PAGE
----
• Living Through Cancer

Cancer and Covid-19, What Cancer Patients Need to Know

In an article in Cancer Centers of America website, referencing frequently ask questions, What patients, caregivers and survivors need to know are addressed

What is COVID-19?

Coronaviruses, in general, are common viruses that may cause colds or more serious respiratory illnesses.

COVID-19 is caused by the coronavirus known as SARS-CoV-2. It is considered a new strain of the virus; it was discovered in China in December 2019; and has now spread around the world. It is not the same as the coronaviruses that commonly cause mild illnesses such as the common cold. For this strain, CO stands for corona, VI for virus and D for disease, and 19 because it was first discovered in 2019.

What are the symptoms?

The most common symptoms of the virus are fever, coughing, and shortness of breath. The virus can lead to more difficult respiratory complications, including pneumonia, especially in older patients and those with existing illnesses.

Symptoms can appear as soon as two days or as long as two weeks after exposure.

What should I do if I have symptoms?

Call your doctor immediately, especially if you have traveled recently or think you have been in contact with someone who is suspected of having the virus.

How does the virus spread?

According to the U.S. Centers for Disease Control and Prevention (CDC), the virus spreads mainly from person to person:

  • When somebody who is infected and coughs or sneezes, the virus can be spread in respiratory droplets.

  • These droplets might reach the mouths or noses of people who are in close contact (within about 6 feet), which could lead to an infection.

  • The droplets can also land on surfaces, which people might the touch, This could potentially lead to an infection if a person then touches his or her mouth or nose.

How will I be able to tell if I have COVID-19, a cold, or the flu?

It will be difficult to distinguish one viral infection from another when experiencing mild symptoms, especially with no recent travel or contact with someone known to have COVID-19. If your symptoms worsen or you develop shortness of breath, we recommend seeking medical attention and testing for flu and/or COVID-19.

About COVID-19 and cancer

As a cancer patient, am I more likely to get sick from COVID-19?

Symptoms vary widely in people with COVID-19, ranging from no symptoms to severe pneumonia. Cancer patients may be at a higher risk of more severe symptoms because of their lowered immune system due to medications and treatment. Like other healthy people, they should do their best to avoid infection. This includes:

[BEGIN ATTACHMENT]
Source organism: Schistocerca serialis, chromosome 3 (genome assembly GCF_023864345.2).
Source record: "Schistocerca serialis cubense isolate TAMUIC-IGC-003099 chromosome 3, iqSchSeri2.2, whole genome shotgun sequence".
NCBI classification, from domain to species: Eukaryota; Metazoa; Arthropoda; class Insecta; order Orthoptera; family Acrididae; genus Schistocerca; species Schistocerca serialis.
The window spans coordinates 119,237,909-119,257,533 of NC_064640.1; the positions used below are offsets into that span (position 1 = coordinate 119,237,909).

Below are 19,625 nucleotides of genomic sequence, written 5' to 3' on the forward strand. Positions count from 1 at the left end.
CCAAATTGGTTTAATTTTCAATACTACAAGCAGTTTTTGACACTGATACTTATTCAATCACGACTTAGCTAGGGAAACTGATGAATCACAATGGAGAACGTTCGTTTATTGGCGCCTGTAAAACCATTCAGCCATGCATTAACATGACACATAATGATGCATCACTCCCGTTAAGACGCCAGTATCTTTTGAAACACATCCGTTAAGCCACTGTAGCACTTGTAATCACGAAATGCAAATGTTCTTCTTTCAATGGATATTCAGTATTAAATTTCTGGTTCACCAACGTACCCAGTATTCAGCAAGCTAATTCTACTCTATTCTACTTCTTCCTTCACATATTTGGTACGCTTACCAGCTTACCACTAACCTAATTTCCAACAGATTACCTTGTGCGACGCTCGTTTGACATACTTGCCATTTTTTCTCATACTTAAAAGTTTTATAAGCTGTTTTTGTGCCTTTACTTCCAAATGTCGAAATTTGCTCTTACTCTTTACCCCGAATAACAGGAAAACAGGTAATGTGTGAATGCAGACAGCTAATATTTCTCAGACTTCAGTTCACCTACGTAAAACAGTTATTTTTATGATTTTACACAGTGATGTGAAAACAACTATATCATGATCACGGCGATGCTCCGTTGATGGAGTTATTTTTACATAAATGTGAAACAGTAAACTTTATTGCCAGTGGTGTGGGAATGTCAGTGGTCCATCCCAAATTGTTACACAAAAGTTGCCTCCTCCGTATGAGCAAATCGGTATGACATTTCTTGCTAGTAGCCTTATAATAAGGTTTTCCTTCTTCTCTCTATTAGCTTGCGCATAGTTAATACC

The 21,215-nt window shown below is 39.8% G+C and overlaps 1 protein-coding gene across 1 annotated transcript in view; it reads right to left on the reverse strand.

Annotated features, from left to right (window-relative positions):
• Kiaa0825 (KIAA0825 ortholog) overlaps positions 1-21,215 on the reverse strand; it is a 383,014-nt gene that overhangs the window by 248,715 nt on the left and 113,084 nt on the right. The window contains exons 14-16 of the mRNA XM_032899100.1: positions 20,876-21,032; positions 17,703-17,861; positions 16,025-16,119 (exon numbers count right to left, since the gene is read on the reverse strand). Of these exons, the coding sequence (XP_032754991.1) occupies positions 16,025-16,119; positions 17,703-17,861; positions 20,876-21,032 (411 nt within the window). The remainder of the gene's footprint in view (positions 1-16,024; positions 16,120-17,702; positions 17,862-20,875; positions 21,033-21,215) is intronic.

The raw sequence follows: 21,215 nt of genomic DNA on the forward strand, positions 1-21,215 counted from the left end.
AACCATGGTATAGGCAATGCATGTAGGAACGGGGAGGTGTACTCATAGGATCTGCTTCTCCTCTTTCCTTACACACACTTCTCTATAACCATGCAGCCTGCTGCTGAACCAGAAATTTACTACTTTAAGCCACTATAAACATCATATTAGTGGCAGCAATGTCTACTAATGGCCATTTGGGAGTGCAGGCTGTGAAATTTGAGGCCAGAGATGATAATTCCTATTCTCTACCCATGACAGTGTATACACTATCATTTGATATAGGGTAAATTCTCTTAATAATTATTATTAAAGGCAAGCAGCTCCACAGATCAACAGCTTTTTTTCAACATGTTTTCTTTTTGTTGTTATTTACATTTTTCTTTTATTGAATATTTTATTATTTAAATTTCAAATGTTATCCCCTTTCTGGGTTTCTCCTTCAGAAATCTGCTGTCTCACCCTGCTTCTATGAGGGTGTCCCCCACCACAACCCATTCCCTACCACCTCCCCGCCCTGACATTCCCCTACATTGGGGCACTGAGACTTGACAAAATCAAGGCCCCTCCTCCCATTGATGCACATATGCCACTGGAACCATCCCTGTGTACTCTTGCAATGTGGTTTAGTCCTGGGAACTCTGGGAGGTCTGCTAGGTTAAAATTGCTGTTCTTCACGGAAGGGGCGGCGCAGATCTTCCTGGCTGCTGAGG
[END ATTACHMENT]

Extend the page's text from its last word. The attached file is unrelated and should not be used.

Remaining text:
• Avoiding crowded public places

  • Washing hands frequently with soap and water for at least 20 seconds

  • Avoiding touching their face

  • Covering their mouth and nose when coughing or sneezing

  • Avoiding others who are unwell

  • Staying home when sick

Do we know how COVID-19 affects cancer patients?

We are still learning how this virus may impact those who have cancer. So far, data from China suggests that patients with cancer have a high risk of complications. The risk is higher in patients with more than one chronic medical condition.

Are all cancer patients at risk, or only those in active treatment?

Patients diagnosed with blood cancers, such as leukemia, lymphoma, and multiple myelomas may be at higher risk than those with other cancers. Blood cancers often start in the bone marrow and disrupt the normal production of immune cells. These cancers may also affect the lymph system, including the spleen, thymus, and lymph nodes, which help store immune cells and filter out impurities. And because COVID-19 attacks the lungs, patients with underlying chronic lung disease who develop lung cancer are at an increased risk of severe symptoms from the virus.

Cancer patients who are in active treatment for their disease may also have a higher risk, especially those on chemotherapy drugs. These drugs may cause side effects that decrease the body's ability to produce infection-fighting white blood cells. Should I keep my follow-up appointments, or is it better to avoid the hospital for the time being?

If you are doing well and have no symptoms, please contact your care team to determine if routine follow-up is necessary at this time. Avoiding a hospital visit may limit your risk. If you have mild symptoms such as runny nose or cough, please take the same precautions you would care for the common cold. If you have worsening symptoms or shortness of breath, call your primary care provider or your local department of public health. If you are unable to reach either of these, seek immediate medical attention.

Should cancer patients avoid public transportation and events? Is it safe to leave home at all?

Social distancing is recommended for patients to limit the risk of COVID-19 exposure. This includes limiting crowded and closed spaces such as buses, trains, airplanes, movie theaters, malls, restaurants, etc. This does not mean that you cannot leave home at all. When you do go out, the most critical aspect is prevention; hand hygiene is vital.

What else do cancer patients need to know about the coronavirus?

The COVID-19 outbreak is still new, so doctors do not have a lot of specific information on this virus for cancer patients. They do have a lot of information regarding the risk of infections in general for cancer patients. The American Society of Clinical Oncology (ASCO) recommends that cancer patients who think they may have been infected with the new coronavirus contact their doctor if they have a fever and other symptoms of respiratory illness, such as a cough or shortness of breath.

As a cancer patient, is it safe for me to travel by airplane right now?

Cancer patients are considered at higher risk from COVID-19. For your safety, we advise that you limit unnecessary travel. When necessary, it is recommended that you travel by car and avoid large crowds. Please call your care team to determine the next steps in your treatment. Protecting yourself and others from COVID-19

What can I do to protect myself from the virus?

  • Avoid crowds